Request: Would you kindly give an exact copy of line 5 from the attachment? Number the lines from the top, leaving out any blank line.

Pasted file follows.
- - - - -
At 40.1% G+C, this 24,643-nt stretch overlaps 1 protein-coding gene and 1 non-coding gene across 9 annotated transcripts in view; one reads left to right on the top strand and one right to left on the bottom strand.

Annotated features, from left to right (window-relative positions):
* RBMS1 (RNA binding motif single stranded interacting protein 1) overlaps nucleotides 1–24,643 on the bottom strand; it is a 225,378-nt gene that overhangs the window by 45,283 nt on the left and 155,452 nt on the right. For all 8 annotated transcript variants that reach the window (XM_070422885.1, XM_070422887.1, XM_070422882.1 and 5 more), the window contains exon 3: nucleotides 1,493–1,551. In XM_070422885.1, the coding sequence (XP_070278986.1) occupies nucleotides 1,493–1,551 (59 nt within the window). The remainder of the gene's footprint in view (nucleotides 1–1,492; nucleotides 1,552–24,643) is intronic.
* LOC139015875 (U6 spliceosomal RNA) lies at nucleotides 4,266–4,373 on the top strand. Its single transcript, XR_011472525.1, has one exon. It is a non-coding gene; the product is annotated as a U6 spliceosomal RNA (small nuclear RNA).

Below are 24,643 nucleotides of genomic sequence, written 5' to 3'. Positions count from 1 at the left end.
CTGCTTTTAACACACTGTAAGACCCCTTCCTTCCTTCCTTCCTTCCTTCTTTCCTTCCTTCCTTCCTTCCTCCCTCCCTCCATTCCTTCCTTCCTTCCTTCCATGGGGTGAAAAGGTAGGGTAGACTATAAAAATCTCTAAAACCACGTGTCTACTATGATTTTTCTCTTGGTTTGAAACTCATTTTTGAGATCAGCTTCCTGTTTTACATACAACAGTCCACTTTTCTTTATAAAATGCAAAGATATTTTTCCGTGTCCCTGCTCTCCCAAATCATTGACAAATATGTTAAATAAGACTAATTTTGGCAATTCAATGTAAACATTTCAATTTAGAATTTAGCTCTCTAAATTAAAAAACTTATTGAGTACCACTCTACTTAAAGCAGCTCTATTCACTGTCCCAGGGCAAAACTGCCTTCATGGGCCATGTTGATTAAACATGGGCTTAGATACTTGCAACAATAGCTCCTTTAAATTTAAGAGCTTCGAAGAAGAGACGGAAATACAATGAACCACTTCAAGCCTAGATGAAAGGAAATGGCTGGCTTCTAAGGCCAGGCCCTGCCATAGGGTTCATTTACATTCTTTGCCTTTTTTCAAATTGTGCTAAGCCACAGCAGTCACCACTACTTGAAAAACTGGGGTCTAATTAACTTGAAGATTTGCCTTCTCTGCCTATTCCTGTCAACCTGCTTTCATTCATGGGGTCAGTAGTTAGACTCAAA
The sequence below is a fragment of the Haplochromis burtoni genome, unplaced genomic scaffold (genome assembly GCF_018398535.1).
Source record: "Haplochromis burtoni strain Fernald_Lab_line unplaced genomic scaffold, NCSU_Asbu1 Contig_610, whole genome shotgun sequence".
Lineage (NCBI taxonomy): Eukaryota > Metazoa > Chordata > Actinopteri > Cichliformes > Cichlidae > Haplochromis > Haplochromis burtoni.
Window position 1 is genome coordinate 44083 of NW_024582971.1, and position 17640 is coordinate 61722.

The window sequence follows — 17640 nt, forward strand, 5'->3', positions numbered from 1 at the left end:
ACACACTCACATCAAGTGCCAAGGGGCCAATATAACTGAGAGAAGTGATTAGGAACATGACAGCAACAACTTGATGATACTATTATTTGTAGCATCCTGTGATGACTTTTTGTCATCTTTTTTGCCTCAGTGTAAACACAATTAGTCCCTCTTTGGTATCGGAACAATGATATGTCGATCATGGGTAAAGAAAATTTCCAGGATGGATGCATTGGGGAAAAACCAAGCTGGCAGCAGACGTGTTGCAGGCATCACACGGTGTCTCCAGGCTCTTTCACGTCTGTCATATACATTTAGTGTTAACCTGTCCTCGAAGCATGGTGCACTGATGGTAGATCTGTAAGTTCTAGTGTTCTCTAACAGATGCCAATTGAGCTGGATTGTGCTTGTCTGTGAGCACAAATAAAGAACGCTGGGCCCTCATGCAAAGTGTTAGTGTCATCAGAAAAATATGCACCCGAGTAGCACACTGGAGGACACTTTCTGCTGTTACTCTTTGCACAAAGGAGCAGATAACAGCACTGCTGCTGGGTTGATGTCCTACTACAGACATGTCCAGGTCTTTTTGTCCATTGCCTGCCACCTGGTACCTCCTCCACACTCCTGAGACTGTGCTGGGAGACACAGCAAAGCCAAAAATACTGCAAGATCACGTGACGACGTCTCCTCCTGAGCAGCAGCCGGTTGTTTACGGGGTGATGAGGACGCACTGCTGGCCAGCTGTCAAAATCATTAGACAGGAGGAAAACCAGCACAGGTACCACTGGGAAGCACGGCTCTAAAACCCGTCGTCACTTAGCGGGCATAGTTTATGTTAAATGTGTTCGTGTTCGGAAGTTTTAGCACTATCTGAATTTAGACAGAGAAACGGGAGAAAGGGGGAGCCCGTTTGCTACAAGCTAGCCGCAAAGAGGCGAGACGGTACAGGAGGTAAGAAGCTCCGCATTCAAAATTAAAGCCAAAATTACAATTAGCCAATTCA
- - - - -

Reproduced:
Below are 24,643 nucleotides of genomic sequence, written 5' to 3'. Positions count from 1 at the left end.